Evanston restaurants are joining their statewide and national counterparts in calling on Congress to provide more assistance for the industry.
A $28.6 billion federal Restaurant Revitalization Fund (RRF) quickly ran out of money earlier this year, without paying a nickel to about two-thirds of the applicants.
Another $60 billion package is now pending in Washington, but its fate is uncertain.
Amy Morton, owner of Found Kitchen and The Barn Steakhouse in Evanston, as well as another restaurant in Aurora, says the need for additional federal funding “is massive.”
With the COVID Delta variant on the rise, and with weather too cold for outdoor dining not far off, Morton says a lot of restaurants will not survive without help.
When the coronavirus first led to state-imposed shutdowns and capacity limits last year, Morton figured about 60% of restaurants would not survive. Things looked better for awhile, as vaccinations were rolled out and indoor restrictions were lifted. But now, Morton says, “I think I’m pretty much on target” for the 60% prediction unless the federal financial cavalry comes to the rescue.
Morton says she applied for Restaurant Revitalization aid for her three locations, but received nothing.
She says the program should have been handled differently. Originally, the Small Business Administration gave preference to minority, veteran, and female-owned operations. But some white, male owned restaurants in Texas and Tennessee filed successful reverse discrimination suits, and the set-aside was halted.
Morton says she does not know what percentage of the federal dollars went to minority owned restaurants, but she “does know of some very big players,” neither minority nor female owned, “who got millions.”
According to an investigation by the Asbury Park Press in New Jersey, 40% of the assistance went to just 5% of the applicants. About 177,000 restaurants were shut out.
Morton says the original pot of money should have been divided up after all the applications were in.
“Especially because they funded so many so heavily, they need to fund the rest,” she adds.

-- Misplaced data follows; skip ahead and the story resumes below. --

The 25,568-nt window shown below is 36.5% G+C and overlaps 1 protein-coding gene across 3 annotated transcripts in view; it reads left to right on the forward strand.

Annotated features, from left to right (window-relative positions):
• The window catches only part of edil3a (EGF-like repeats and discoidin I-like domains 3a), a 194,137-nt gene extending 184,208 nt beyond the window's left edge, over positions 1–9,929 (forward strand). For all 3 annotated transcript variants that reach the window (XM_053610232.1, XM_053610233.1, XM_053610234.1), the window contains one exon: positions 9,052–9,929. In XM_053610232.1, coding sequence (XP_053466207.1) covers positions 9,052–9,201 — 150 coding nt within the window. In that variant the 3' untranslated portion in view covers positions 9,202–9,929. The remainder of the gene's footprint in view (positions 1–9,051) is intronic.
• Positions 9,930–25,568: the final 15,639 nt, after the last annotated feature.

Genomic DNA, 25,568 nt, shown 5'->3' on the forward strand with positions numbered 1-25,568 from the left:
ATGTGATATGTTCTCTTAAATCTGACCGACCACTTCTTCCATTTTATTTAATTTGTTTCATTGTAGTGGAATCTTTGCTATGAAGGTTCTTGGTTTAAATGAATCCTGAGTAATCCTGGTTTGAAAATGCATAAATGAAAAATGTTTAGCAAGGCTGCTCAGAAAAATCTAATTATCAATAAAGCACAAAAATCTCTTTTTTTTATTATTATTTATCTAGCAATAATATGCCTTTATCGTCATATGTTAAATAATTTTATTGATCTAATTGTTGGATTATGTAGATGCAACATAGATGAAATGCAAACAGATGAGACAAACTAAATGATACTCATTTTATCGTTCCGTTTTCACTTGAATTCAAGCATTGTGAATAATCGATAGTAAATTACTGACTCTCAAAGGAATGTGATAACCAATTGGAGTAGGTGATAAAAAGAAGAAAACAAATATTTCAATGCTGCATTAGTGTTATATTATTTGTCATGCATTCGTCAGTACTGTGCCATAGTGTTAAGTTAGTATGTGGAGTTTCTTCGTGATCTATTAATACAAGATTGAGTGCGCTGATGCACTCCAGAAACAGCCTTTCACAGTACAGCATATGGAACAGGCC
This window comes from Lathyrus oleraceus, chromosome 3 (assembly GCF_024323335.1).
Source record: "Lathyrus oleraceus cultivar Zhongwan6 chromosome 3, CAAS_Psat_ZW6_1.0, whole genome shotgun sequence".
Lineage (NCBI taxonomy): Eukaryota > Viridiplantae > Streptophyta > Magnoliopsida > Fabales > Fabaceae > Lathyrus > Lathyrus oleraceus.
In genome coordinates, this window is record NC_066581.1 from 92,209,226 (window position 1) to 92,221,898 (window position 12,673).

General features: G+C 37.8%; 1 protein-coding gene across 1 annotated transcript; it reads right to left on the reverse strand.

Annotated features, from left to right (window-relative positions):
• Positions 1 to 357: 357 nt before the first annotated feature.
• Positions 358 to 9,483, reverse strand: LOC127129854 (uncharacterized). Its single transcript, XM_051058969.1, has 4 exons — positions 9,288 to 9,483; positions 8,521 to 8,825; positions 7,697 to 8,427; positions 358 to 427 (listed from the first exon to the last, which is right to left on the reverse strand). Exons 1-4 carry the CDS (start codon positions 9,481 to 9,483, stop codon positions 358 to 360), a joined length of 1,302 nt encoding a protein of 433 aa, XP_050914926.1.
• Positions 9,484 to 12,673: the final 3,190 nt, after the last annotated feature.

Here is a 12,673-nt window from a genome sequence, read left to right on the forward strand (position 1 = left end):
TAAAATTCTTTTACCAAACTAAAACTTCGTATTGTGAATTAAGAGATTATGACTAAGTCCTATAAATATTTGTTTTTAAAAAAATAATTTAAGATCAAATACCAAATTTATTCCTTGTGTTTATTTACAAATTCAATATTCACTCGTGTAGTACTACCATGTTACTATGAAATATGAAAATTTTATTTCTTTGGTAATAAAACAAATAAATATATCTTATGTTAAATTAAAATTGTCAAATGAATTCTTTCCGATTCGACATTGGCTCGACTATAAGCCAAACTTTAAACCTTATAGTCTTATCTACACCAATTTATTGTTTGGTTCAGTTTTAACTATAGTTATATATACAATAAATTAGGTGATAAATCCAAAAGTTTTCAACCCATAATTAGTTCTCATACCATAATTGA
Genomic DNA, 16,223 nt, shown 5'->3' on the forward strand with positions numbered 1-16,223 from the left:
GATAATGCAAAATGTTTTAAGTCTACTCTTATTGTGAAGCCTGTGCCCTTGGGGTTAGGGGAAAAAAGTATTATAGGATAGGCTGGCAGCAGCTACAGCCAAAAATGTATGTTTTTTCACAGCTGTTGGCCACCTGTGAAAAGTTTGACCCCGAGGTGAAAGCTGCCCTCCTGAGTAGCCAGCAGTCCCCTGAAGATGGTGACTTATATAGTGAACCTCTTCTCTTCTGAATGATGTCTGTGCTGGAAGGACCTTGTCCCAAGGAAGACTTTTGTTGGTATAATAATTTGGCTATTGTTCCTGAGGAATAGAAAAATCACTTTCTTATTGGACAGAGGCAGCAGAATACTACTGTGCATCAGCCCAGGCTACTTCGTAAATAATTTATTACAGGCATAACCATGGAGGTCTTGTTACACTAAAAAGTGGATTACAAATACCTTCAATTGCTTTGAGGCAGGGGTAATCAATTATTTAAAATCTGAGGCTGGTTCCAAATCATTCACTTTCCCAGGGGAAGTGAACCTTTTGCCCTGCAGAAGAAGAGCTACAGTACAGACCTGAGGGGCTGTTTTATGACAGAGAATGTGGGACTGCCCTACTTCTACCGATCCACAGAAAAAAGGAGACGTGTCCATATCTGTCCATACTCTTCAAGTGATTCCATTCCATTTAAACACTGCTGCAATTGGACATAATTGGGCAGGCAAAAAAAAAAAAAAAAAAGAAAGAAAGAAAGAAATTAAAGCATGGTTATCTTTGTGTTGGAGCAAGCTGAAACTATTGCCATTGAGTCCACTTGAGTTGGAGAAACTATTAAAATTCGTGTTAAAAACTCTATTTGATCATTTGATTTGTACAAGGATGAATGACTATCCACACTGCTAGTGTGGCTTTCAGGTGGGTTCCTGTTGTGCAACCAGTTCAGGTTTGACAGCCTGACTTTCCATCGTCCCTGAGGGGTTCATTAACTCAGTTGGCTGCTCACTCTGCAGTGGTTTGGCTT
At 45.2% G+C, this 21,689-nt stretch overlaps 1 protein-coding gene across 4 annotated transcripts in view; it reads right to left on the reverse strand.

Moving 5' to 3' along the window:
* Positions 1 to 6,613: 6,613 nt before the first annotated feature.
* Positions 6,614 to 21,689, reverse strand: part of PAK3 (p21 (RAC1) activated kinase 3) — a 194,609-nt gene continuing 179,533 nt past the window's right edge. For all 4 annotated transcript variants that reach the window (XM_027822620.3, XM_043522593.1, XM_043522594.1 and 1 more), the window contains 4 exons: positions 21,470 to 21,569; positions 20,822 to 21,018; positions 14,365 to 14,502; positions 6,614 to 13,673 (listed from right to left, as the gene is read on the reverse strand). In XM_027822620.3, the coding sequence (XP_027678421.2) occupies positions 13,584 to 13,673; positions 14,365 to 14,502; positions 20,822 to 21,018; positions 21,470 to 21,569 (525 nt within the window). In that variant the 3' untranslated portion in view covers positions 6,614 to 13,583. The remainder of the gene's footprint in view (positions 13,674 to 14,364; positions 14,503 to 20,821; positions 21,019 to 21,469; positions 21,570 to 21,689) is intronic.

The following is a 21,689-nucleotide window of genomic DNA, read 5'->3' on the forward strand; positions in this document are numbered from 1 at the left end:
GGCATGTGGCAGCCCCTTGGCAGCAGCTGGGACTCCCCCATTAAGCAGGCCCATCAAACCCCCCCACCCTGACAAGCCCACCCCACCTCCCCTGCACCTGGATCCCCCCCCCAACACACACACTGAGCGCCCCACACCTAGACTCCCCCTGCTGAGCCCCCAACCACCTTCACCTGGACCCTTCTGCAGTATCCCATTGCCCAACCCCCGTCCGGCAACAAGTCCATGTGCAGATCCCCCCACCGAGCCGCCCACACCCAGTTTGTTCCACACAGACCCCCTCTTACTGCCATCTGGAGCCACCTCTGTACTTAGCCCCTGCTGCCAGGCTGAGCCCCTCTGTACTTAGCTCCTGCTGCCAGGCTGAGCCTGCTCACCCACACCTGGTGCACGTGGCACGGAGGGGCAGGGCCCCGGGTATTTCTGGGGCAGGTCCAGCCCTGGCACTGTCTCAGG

The Illinois Restaurant Association says there are $2.1 billion in unfunded RRF applications in the state. The trade organization says only about 4,500 out of more than 15,600 eligible restaurants that applied were given any grants.
With both outdoor and indoor dining currently available, the public might think restaurants have turned the corner. But that’s not the case.
For example, Morton says “I’m not able to open the whole dining room” because of the staffing shortage in the restaurant industry.
Morton says, “I had to take the long view on service and standards.” It’s better to serve fewer diners, she says, than to bring in too many customers and have them sit, wait and get angry.
Morton also says that “adult tantrums” are a problem for restaurants, because some folks are on edge.
“People can keep their cool knowing things are temporary,” she says. But “this is a new normal,” she adds, “with nothing temporary about it.”
Morton says she is also thinking of doing what is now the rule in New York City … requiring proof of COVID vaccination (or a negative test) in order to dine indoors in her restaurants.
COVID shots are already a requirement for her staff.
“I’ve grappled with” requiring it for customers, Morton says, and is “extremely close” to doing it.
“Most people in Evanston are already vaccinated,” she says. “I doubt we’d lose any business” here if such a requirement is implemented.